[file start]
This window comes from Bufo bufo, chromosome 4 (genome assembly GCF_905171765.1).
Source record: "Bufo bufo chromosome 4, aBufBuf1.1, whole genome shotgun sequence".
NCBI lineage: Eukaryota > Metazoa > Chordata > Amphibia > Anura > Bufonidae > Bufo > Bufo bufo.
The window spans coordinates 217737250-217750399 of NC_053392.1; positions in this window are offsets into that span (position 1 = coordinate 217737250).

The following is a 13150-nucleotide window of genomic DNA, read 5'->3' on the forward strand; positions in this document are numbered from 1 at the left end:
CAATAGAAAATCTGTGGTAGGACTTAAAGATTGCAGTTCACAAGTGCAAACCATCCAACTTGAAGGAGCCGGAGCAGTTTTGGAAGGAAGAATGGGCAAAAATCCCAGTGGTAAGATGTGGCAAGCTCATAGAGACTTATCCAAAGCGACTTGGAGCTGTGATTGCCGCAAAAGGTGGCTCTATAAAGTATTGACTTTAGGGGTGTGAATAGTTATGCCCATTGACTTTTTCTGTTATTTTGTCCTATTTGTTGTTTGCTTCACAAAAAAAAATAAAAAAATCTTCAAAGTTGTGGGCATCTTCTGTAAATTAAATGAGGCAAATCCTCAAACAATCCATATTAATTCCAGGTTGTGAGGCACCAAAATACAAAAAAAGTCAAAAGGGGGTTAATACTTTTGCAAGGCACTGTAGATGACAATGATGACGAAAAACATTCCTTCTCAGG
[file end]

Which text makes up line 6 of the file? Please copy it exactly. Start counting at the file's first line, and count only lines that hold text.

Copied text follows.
CAATAGAAAATCTGTGGTAGGACTTAAAGATTGCAGTTCACAAGTGCAAACCATCCAACTTGAAGGAGCCGGAGCAGTTTTGGAAGGAAGAATGGGCAAAAATCCCAGTGGTAAGATGTGGCAAGCTCATAGAGACTTATCCAAAGCGACTTGGAGCTGTGATTGCCGCAAAAGGTGGCTCTATAAAGTATTGACTTTAGGGGTGTGAATAGTTATGCCCATTGACTTTTTCTGTTATTTTGTCCTATTTGTTGTTTGCTTCACAAAAAAAAATAAAAAAATCTTCAAAGTTGTGGGCATCTTCTGTAAATTAAATGAGGCAAATCCTCAAACAATCCATATTAATTCCAGGTTGTGAGGCACCAAAATACAAAAAAAGTCAAAAGGGGGTTAATACTTTTGCAAGGCACTGTAGATGACAATGATGACGAAAAACATTCCTTCTCAGG